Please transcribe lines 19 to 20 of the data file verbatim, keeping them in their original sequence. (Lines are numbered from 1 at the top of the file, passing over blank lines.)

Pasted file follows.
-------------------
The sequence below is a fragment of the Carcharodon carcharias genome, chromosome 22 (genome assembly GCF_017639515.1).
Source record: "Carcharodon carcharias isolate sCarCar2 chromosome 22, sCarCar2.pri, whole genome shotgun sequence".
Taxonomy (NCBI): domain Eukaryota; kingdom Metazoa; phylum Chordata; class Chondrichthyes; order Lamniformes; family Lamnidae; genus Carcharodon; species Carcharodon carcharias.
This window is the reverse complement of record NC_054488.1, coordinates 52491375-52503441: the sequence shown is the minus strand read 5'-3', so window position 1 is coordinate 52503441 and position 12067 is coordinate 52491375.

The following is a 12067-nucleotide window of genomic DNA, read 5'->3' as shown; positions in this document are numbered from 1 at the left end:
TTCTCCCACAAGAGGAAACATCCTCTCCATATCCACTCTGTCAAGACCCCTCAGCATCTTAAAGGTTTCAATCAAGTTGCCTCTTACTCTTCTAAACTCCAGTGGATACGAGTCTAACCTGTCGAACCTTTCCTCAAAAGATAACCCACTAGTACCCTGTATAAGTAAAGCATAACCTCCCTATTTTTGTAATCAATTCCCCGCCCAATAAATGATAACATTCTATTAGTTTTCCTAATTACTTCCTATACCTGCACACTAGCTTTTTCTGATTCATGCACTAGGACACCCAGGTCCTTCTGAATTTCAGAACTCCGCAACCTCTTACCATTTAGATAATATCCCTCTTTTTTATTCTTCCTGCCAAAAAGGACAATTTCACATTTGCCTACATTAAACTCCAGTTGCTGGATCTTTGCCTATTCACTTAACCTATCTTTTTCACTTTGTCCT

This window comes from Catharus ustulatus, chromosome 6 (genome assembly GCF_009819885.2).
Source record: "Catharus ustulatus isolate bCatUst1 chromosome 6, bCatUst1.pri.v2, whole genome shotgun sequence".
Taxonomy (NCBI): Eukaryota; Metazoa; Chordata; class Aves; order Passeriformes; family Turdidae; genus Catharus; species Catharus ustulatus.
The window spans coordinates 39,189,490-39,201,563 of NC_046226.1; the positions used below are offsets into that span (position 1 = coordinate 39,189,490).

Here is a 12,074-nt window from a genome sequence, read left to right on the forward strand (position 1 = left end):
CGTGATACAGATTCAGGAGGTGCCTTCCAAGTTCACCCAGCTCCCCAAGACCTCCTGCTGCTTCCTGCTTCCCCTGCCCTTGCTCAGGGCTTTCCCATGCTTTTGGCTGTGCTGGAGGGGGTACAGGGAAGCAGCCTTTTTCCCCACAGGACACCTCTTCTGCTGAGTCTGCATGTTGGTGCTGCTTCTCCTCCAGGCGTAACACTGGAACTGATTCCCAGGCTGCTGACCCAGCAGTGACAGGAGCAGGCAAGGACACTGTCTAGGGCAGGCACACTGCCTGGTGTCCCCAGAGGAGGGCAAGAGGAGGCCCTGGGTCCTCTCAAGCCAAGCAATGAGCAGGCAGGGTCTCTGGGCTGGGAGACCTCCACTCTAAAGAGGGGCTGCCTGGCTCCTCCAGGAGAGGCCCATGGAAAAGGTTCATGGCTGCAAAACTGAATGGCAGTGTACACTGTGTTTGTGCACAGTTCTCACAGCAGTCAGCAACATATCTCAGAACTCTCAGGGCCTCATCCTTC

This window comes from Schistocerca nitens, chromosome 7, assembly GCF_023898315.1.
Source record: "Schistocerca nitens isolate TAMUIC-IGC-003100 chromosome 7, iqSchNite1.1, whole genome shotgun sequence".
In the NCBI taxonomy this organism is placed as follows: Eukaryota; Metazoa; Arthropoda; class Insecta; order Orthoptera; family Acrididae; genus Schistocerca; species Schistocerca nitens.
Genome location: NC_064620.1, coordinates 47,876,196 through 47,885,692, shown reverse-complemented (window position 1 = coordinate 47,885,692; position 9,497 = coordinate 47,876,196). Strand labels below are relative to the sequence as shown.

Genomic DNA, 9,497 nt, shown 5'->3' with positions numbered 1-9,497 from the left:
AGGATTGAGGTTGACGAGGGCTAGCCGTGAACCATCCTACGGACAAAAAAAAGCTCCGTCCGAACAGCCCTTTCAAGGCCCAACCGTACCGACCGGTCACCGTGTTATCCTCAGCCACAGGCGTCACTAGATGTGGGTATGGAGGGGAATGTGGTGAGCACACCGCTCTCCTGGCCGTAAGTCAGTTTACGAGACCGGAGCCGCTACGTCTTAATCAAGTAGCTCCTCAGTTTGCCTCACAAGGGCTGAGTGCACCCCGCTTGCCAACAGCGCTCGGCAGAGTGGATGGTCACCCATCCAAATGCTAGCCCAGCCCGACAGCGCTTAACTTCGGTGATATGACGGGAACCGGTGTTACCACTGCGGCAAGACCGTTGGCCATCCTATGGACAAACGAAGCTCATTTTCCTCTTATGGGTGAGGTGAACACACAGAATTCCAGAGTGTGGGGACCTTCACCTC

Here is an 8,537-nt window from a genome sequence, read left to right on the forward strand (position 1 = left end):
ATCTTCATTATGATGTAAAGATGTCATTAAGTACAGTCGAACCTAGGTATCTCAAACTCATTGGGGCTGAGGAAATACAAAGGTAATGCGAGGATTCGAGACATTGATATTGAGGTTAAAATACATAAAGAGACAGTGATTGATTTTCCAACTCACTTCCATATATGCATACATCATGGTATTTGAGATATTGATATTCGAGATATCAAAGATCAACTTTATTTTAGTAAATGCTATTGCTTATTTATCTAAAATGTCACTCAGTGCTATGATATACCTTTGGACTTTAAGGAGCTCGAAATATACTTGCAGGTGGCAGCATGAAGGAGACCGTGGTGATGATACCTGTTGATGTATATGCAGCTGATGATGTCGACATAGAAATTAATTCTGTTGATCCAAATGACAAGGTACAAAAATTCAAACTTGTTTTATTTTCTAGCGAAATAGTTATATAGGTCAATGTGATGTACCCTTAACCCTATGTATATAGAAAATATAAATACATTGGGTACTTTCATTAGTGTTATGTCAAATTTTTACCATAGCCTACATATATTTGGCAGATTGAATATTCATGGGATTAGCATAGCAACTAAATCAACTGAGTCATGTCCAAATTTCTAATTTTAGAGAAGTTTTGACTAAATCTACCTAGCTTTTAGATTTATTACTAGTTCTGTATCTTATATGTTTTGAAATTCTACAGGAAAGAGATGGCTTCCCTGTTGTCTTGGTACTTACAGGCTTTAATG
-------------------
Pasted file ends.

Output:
Here is an 8,537-nt window from a genome sequence, read left to right on the forward strand (position 1 = left end):
ATCTTCATTATGATGTAAAGATGTCATTAAGTACAGTCGAACCTAGGTATCTCAAACTCATTGGGGCTGAGGAAATACAAAGGTAATGCGAGGATTCGAGACATTGATATTGAGGTTAAAATACATAAAGAGACAGTGATTGATTTTCCAACTCACTTCCATATATGCATACATCATGGTATTTGAGATATTGATATTCGAGATATCAAAGATCAACTTTATTTTAGTAAATGCTATTGCTTATTTATCTAAAATGTCACTCAGTGCTATGATATACCTTTGGACTTTAAGGAGCTCGAAATATACTTGCAGGTGGCAGCATGAAGGAGACCGTGGTGATGATACCTGTTGATGTATATGCAGCTGATGATGTCGACATAGAAATTAATTCTGTTGATCCAAATGACAAGGTACAAAAATTCAAACTTGTTTTATTTTCTAGCGAAATAGTTATATAGGTCAATGTGATGTACCCTTAACCCTATGTATATAGAAAATATAAATACATTGGGTACTTTCATTAGTGTTATGTCAAATTTTTACCATAGCCTACATATATTTGGCAGATTGAATATTCATGGGATTAGCATAGCAACTAAATCAACTGAGTCATGTCCAAATTTCTAATTTTAGAGAAGTTTTGACTAAATCTACCTAGCTTTTAGATTTATTACTAGTTCTGTATCTTATATGTTTTGAAATTCTACAGGAAAGAGATGGCTTCCCTGTTGTCTTGGTACTTACAGGCTTTAATG